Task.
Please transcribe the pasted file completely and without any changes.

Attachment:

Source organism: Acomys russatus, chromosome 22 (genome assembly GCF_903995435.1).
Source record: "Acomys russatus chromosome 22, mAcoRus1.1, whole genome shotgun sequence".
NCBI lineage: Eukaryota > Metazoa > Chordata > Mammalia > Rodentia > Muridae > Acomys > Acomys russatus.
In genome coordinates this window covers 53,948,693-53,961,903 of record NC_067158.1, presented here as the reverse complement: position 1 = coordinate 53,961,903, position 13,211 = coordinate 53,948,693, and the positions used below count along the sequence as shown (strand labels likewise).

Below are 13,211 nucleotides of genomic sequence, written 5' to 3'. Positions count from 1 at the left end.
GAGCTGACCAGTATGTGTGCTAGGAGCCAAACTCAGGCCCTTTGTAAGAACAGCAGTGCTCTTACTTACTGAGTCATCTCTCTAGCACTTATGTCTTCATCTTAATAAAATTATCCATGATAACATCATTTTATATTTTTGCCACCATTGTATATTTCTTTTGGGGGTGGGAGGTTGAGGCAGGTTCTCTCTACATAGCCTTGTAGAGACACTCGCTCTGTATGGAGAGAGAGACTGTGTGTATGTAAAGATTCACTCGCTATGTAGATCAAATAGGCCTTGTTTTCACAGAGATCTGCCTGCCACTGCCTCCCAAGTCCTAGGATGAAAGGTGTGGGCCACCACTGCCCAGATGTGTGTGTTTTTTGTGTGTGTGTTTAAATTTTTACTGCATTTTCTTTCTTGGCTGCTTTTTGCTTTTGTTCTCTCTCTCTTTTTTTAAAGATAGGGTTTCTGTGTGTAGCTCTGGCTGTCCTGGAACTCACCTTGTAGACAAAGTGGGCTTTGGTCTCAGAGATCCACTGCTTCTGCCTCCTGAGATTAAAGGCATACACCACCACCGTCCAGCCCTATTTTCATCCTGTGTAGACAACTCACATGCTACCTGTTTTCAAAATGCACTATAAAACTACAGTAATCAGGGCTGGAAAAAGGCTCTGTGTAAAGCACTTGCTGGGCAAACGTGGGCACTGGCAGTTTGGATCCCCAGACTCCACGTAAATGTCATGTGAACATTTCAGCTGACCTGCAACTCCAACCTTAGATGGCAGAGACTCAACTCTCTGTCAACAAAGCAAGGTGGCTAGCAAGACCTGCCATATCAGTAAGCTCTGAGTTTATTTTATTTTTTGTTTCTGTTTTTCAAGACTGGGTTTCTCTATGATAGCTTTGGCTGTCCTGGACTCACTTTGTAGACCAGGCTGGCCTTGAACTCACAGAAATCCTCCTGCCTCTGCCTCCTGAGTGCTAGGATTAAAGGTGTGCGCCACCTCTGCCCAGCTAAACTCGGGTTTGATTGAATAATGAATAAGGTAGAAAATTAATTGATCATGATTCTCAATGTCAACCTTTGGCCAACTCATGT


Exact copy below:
Source organism: Acomys russatus, chromosome 22 (genome assembly GCF_903995435.1).
Source record: "Acomys russatus chromosome 22, mAcoRus1.1, whole genome shotgun sequence".
NCBI lineage: Eukaryota > Metazoa > Chordata > Mammalia > Rodentia > Muridae > Acomys > Acomys russatus.
In genome coordinates this window covers 53,948,693-53,961,903 of record NC_067158.1, presented here as the reverse complement: position 1 = coordinate 53,961,903, position 13,211 = coordinate 53,948,693, and the positions used below count along the sequence as shown (strand labels likewise).

Below are 13,211 nucleotides of genomic sequence, written 5' to 3'. Positions count from 1 at the left end.
GAGCTGACCAGTATGTGTGCTAGGAGCCAAACTCAGGCCCTTTGTAAGAACAGCAGTGCTCTTACTTACTGAGTCATCTCTCTAGCACTTATGTCTTCATCTTAATAAAATTATCCATGATAACATCATTTTATATTTTTGCCACCATTGTATATTTCTTTTGGGGGTGGGAGGTTGAGGCAGGTTCTCTCTACATAGCCTTGTAGAGACACTCGCTCTGTATGGAGAGAGAGACTGTGTGTATGTAAAGATTCACTCGCTATGTAGATCAAATAGGCCTTGTTTTCACAGAGATCTGCCTGCCACTGCCTCCCAAGTCCTAGGATGAAAGGTGTGGGCCACCACTGCCCAGATGTGTGTGTTTTTTGTGTGTGTGTTTAAATTTTTACTGCATTTTCTTTCTTGGCTGCTTTTTGCTTTTGTTCTCTCTCTCTTTTTTTAAAGATAGGGTTTCTGTGTGTAGCTCTGGCTGTCCTGGAACTCACCTTGTAGACAAAGTGGGCTTTGGTCTCAGAGATCCACTGCTTCTGCCTCCTGAGATTAAAGGCATACACCACCACCGTCCAGCCCTATTTTCATCCTGTGTAGACAACTCACATGCTACCTGTTTTCAAAATGCACTATAAAACTACAGTAATCAGGGCTGGAAAAAGGCTCTGTGTAAAGCACTTGCTGGGCAAACGTGGGCACTGGCAGTTTGGATCCCCAGACTCCACGTAAATGTCATGTGAACATTTCAGCTGACCTGCAACTCCAACCTTAGATGGCAGAGACTCAACTCTCTGTCAACAAAGCAAGGTGGCTAGCAAGACCTGCCATATCAGTAAGCTCTGAGTTTATTTTATTTTTTGTTTCTGTTTTTCAAGACTGGGTTTCTCTATGATAGCTTTGGCTGTCCTGGACTCACTTTGTAGACCAGGCTGGCCTTGAACTCACAGAAATCCTCCTGCCTCTGCCTCCTGAGTGCTAGGATTAAAGGTGTGCGCCACCTCTGCCCAGCTAAACTCGGGTTTGATTGAATAATGAATAAGGTAGAAAATTAATTGATCATGATTCTCAATGTCAACCTTTGGCCAACTCATGT